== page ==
The successful microbound diet substitutes completely for live artemia nauplii during the larval metamorphosis of M. rosenbergii from stage 5 through 11 and then to postlarva. Although not experimentally documented, part of its success may be attributed to protein quality. Some protein sources have an attractive essential amino acid profile but are not efficiently digested.

Principally bound with alginate, the diet was designed to have high moisture content of about 60 percent. Presently, the high level of moisture precludes the production of particles less than 250 μ in size. However, in a dry form, the particle size can be reduced to 125 μ.

Larvae growth and survival

This is an energy-dense diet with 46 percent protein and 37 percent lipid levels. Survival of larvae fed the microbound diet exclusively for 14 days (23 days post-hatch) was 75 percent. Growth and survival of the larvae fed the microbound diet were 85 to 90 percent of that achieved with the artemia-fed larvae.

Easily modified

The most attractive characteristic of the diet is that all the ingredients are chemically defined. It does not contain any exogenous enzymes. Therefore, modification to address specific nutritional requirements of other species can be readily accomplished.

High acceptability

Another important quality of the diet is its high acceptability. In the past, experimental protocol in the testing of formulated larval diets has generally included a period of weaning from live diets. The new microbound diet does not require a weaning period. Upon first presentation in the absence of live food, this diet was immediately ingested by the M. rosenbergii larvae.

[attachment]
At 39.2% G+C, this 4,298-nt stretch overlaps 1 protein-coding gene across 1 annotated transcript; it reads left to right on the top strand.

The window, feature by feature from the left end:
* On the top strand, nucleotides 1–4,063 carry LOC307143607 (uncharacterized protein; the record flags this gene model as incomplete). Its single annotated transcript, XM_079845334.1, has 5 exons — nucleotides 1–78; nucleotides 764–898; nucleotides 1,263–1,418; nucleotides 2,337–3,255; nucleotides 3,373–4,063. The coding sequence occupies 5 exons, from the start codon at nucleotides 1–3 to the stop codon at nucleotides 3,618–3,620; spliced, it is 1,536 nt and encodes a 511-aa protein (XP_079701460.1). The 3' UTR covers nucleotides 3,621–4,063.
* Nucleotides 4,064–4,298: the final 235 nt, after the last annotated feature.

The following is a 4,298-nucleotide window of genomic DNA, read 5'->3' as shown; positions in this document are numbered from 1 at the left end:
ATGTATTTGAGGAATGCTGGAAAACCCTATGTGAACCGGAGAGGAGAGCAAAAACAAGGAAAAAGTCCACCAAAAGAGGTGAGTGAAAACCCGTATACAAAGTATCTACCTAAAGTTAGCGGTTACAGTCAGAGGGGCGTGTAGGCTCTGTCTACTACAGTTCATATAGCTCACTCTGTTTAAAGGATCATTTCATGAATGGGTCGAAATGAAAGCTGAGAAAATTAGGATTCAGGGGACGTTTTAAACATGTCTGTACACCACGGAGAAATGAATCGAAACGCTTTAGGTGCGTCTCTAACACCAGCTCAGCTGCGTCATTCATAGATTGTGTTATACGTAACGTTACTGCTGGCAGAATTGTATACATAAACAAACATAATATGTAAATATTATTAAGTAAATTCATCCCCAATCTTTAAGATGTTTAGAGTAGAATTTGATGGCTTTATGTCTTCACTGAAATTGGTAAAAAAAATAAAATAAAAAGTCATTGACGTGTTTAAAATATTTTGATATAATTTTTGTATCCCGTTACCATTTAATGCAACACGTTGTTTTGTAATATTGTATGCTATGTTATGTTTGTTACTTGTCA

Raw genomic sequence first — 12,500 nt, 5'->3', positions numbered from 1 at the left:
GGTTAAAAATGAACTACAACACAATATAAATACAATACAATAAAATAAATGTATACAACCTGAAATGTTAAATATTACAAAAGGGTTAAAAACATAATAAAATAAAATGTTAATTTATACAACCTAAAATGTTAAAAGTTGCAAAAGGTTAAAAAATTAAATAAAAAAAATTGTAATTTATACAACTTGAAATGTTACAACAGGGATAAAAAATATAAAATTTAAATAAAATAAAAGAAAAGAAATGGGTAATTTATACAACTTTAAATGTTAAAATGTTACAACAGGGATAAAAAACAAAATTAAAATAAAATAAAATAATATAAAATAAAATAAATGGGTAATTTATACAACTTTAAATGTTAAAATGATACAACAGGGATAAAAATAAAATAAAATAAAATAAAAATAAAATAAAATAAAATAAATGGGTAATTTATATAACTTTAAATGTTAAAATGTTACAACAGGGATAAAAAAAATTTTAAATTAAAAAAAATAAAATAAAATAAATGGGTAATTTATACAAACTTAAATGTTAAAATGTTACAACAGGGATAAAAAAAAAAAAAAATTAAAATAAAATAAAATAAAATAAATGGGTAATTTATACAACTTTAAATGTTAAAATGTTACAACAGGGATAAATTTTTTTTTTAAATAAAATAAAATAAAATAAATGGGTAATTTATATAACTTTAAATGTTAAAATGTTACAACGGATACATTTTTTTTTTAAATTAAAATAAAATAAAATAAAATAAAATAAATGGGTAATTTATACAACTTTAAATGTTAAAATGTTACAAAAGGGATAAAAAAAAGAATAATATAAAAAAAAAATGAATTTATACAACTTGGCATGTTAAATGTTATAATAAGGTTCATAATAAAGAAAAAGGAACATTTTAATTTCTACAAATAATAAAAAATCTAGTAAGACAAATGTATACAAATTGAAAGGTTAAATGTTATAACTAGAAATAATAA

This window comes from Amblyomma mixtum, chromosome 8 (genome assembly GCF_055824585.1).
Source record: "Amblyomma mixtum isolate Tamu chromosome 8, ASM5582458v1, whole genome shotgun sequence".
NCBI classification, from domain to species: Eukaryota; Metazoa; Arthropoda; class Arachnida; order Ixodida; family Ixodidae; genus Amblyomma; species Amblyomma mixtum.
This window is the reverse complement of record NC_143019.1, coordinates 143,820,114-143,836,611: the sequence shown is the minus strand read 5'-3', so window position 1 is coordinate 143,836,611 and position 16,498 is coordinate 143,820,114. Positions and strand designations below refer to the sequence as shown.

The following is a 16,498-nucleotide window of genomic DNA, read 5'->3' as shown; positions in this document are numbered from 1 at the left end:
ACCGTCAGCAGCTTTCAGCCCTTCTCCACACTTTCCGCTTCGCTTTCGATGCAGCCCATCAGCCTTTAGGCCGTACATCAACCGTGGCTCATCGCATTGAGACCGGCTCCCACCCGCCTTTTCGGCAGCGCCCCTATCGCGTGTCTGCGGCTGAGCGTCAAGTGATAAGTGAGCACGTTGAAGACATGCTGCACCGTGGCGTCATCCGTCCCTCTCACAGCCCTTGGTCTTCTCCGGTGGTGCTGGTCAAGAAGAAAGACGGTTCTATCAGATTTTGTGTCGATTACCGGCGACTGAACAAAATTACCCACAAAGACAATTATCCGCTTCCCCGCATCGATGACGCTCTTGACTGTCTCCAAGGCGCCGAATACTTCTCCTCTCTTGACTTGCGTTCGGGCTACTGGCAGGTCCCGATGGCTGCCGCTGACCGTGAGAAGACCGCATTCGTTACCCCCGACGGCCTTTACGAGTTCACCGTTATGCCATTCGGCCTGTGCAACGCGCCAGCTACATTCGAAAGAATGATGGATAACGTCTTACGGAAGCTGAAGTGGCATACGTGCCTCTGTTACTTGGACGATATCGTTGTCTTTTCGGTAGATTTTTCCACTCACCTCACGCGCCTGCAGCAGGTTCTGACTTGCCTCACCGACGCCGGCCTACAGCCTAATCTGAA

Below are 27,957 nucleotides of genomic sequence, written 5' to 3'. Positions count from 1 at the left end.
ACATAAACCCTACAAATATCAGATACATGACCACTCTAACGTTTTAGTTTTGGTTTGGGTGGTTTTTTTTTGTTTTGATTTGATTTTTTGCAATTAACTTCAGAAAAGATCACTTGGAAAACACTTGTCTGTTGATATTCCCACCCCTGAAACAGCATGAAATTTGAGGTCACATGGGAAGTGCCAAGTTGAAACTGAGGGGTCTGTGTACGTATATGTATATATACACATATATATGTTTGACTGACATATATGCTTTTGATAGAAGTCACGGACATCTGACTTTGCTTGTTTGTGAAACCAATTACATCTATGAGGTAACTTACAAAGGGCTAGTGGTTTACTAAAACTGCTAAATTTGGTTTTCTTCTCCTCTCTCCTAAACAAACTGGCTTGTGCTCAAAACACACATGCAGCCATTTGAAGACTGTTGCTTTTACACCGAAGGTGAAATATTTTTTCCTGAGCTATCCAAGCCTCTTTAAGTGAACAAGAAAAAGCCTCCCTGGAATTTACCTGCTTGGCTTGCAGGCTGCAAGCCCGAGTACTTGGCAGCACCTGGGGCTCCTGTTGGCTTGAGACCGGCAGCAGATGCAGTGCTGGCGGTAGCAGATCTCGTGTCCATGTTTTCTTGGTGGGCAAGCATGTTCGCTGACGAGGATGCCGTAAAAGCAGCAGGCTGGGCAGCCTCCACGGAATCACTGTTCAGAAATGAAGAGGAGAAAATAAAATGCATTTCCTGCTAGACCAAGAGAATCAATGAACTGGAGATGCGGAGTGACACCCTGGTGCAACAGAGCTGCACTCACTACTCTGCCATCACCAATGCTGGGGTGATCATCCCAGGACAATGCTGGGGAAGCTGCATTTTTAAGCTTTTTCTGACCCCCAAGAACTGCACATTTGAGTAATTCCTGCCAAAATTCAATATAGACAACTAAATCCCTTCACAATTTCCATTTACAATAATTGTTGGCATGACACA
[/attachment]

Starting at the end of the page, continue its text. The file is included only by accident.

Water stability

The diet is water-stable, losing only about 5 percent of its dry weight after 1.5 hours of immersion with aeration. Most of this loss appears to be due to leaching of water-soluble nutrients. For example, 30 to 40 percent of the thiamin and riboflavin provided in a vitamin mix is lost during the first 15 minutes of immersion.

Nutrient overcompensation

microbound diet
In this dorsal view, the gastro­intestinal tract of a shrimp larva is filled with the micro­bound diet. Photo by Ekaterina Kovalenko.

To prevent the possibility of not satisfying nutritional requirements for water-soluble nutrients due to leaching, these nutrients are included in the diet at levels much higher than the reported requirements for juveniles.

This approach is particularly effective for species like Macrobrachium, which grasp particles with their feeding appendages as they ingest the diet. Some of the loss due to leaching would be reduced in the culture of carnivorous fish due to their more rapid ingestion of food as it enters the water column.

Conclusion

Although successful with M. rosenbergii, the potential of the microbound diet as an artemia substitute for other species is currently under investigation. Development and evaluation of the diet have so far been limited to small-scale conditions. The results need to be verified in commercial-size production units.

The diet should offer a final cost competitive with artemia cysts, as well as the added advantage of complete control and reproducibility of the nutrient composition of the diet through its patent-pending production process.

(Editor’s Note: This article was originally published in the August 2002 print edition of the Global Aquaculture Advocate.)